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Ben Jones
Ben Jones, UK Lawyer
Category: Law
Satisfied Customers: 48193
Experience:  Qualified Solicitor - Please start your question with 'For Ben Jones'
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I am a supervisor for a cleaning company & last week I accidentally

Resolved Question:

I am a supervisor for a cleaning company & last week I accidentally went 2hrs over on the budget, the contracts manager came in & said I had to pay back the hours so I said I would leave 1hr early Thursday & 1hr early Friday to pay it back & she said ok I will let the boss know, I then got a phone call in the afternoon from him telling me that I was suspended for leaving an hour early without telling anyone, I have been there for 18mths but do not have a contract of employment either, (he refuses to give one) is there anything I can do
Submitted: 3 years ago.
Category: Law
Expert:  Ben Jones replied 3 years ago.

Ben Jones :

Hello, my name is XXXXX XXXXX it is my pleasure to assist you with your question today. When exactly did you start working there please?

Customer: Hi Ben, July 6th 2012
Ben Jones :

Are you on paid suspension?

Customer: Yes
Customer: Hi Ben are you still there
Ben Jones :

yes just typing up my advice

Ben Jones :

Being placed on suspension is not an automatic assumption of guilt and does not amount to disciplinary action. It is there to be used as a precautionary measure whilst an employer investigates any allegations against the employee. Reasons for suspending could be in the case of gross misconduct, breakdown of relationship, risk to an employer's property, their clients or other employees, to preserve evidence or ensure it is not tampered with, avoid potential witnesses being pressured or intimidated, etc.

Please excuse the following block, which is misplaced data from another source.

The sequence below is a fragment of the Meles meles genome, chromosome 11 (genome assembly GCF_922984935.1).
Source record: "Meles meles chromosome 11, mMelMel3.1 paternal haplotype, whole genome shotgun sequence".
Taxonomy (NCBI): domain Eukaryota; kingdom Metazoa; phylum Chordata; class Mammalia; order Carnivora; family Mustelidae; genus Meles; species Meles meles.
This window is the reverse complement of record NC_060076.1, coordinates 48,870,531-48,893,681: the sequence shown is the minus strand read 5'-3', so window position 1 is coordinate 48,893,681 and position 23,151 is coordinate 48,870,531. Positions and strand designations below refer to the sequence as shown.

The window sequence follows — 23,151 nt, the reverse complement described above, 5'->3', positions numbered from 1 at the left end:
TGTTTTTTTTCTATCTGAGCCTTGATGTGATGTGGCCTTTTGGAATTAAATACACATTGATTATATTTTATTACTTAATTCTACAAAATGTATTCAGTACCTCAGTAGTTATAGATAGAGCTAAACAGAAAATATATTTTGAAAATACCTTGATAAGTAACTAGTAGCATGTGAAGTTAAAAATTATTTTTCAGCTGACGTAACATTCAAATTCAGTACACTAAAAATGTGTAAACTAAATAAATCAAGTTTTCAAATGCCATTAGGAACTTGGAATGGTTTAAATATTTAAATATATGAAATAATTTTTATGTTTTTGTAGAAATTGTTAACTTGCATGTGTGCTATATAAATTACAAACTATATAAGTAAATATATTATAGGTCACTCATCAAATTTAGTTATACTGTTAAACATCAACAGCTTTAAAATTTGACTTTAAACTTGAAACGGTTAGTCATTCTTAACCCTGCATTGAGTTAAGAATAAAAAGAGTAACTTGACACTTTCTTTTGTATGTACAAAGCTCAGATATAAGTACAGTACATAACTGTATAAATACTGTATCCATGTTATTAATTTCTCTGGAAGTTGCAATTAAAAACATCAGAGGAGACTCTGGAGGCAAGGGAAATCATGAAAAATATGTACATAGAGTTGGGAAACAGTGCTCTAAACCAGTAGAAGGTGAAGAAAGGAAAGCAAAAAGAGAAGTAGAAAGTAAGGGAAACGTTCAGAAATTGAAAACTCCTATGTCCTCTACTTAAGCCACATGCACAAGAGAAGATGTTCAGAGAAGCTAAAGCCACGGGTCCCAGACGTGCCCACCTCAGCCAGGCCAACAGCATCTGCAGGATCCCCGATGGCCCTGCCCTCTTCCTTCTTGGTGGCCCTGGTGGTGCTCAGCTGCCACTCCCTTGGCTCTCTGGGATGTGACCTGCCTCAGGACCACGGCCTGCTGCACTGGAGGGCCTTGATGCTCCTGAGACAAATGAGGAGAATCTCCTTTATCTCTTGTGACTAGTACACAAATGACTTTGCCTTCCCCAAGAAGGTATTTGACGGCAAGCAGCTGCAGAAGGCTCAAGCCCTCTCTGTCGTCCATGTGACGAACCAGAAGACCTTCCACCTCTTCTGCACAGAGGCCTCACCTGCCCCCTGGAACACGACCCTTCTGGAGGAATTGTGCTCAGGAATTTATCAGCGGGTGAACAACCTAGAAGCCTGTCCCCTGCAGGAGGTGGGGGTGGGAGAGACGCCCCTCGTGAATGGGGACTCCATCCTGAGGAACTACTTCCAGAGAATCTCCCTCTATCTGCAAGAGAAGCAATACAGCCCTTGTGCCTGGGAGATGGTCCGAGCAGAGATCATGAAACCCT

Any period of suspension should be as short as possible and reviewed on a regular basis. A knee-jerk decision to suspend, without considering whether this is actually necessary, or if it could be avoided, could result in the employer acting in breach of the implied term of trust and confidence. This could prompt the employee to complain to the employer, such as by raising a grievance.


 


During the period of suspension the employer should conduct a reasonable investigation into the allegations against the employee. If the investigation gathers enough evidence to justify the taking disciplinary action that could be the next step. In that case the employee has the right to be informed in advance of the allegations against them and be given the opportunity to prepare for the hearing.


 


On the other hand, if the investigation does not find enough evidence to justify a disciplinary, the employer should terminate the suspension immediately and allow the employee to return to work as normal.


 


The main issue here is with your length of service – until you have at least 2 years’ continuous service with an employer you will not be protected against unfair dismissal, meaning that the employer can dismiss you for more or less any reason as long as it is not discriminatory, which is not an issue here. So there is unfortunately a chance this could result in dismissal without you having any comeback, but of course there is no guarantee of that happening just yet.

Customer: You have been very helpful Thankyou very much
Ben Jones :

You are most welcome. Please take a second to leave a positive rating for the advice I have provided as that is an important part of our process. Thank you and feel free to bookmark my profile for future help:



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